Hard things to do keep cropping up. The latest is, how to put this book thing together.
I have this image of Hemingway or Faulkner or Fitzgerald sitting down to their carbon-ribbon Royals and rapping out the story from beginning to end: Someone wants something, followed by all the reasons he can't have it, followed by how he gets it but it turns out to be less than expected, and he's either dead or sadder but wiser.
I mean, Wolff totally visualized the Lighthouse, right? And just took it on through? Ann Tyler is close to the best ever at structuring a novel, and maybe she just sat right down and rapped the thing out.
Mmm, not, I suspect.
Not. What happens with me--and I think with all of them, because that's how the mind works--is that story sort of flows in with the particular character you're working with, and the whole storyline changes just a bit. At the risk of sounding glib, once a character starts to do and say stuff, he (or, in my most recent instance, she) pretty much takes over, and I (or you), as author, kind of have to run with it and see what happens. And yes, this feels weird.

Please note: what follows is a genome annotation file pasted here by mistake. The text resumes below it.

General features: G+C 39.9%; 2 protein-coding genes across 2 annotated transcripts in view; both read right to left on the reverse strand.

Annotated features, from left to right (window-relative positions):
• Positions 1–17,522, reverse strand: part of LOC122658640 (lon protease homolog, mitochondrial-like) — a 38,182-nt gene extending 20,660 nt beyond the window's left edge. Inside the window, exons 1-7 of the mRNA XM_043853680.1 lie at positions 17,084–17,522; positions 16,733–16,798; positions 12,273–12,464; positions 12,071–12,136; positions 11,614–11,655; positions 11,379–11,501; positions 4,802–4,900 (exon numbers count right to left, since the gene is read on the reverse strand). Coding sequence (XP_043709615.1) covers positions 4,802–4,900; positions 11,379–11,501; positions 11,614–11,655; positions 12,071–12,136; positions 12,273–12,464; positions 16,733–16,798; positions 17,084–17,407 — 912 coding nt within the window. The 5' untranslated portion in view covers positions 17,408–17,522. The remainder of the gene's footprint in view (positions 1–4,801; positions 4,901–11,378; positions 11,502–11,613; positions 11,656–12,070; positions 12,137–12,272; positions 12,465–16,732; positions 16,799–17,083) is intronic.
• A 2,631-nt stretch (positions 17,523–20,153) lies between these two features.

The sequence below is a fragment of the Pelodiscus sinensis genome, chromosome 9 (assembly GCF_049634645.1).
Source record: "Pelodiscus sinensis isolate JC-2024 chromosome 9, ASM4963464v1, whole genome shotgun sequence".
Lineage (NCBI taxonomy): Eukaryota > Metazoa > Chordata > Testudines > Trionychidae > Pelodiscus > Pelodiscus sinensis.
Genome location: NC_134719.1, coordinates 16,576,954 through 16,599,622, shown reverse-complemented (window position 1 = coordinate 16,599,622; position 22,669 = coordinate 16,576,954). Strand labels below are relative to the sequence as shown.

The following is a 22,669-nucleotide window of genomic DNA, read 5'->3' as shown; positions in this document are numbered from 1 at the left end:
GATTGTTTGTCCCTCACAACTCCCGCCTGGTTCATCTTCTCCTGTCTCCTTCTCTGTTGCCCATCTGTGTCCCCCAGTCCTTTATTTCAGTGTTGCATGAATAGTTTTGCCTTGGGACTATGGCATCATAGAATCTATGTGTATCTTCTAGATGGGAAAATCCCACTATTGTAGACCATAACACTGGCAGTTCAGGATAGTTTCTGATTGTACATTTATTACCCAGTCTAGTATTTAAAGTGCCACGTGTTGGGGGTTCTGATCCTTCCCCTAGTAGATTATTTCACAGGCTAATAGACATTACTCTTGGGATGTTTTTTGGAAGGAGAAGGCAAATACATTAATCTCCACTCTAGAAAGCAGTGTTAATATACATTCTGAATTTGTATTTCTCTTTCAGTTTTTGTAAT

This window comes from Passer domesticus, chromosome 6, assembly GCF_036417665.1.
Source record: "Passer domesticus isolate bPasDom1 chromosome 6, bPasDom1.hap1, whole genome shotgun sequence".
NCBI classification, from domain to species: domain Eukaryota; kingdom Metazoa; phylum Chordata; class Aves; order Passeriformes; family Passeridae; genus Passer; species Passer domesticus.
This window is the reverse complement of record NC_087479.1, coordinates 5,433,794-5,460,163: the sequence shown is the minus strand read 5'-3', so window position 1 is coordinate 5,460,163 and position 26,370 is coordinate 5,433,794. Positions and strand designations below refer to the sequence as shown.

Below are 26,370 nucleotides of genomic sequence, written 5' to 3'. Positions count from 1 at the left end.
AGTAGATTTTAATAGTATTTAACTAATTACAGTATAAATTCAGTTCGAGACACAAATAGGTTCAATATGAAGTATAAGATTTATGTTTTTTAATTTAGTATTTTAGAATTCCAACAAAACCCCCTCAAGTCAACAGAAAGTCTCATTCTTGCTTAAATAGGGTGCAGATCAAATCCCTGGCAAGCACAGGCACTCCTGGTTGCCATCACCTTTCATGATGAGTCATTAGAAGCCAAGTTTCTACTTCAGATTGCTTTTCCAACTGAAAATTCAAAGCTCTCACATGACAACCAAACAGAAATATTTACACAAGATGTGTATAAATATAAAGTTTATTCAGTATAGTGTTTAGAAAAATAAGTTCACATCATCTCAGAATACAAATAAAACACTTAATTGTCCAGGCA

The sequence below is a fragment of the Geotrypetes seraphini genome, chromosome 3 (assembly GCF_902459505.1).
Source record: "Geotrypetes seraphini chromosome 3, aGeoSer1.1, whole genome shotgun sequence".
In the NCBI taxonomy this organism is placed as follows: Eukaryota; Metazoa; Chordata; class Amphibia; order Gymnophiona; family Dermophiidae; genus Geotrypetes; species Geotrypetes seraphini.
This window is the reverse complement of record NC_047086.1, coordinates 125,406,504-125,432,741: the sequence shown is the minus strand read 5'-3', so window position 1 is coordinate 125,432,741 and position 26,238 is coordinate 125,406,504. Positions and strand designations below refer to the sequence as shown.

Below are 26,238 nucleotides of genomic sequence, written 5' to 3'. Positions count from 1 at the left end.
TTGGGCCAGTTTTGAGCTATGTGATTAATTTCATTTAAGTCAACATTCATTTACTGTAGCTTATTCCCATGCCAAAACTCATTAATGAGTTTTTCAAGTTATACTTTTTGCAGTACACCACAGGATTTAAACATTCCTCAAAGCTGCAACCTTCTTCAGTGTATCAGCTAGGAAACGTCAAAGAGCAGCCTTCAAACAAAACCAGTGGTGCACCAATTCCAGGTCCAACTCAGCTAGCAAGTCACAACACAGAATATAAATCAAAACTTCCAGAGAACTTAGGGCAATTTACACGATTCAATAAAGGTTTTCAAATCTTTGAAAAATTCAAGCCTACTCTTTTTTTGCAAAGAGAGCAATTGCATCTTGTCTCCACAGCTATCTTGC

The good part is that discovery happens, here. The bad part is that you have all these passages which are probably pretty good, but they don't seem to relate to one another. The challenge, as writer, is that you have all these passages/narratives/whatever all over the place, and you have to to somehow connect them.
Wouldn't it be nice to just sit down and do Chapter One, then Two, then Three and so on?
It doesn't happen that way, at least for me.
But I do have more than 11,000 words.
- ► 2014 (8)
- ▼ January (9)
- ► 2012 (24)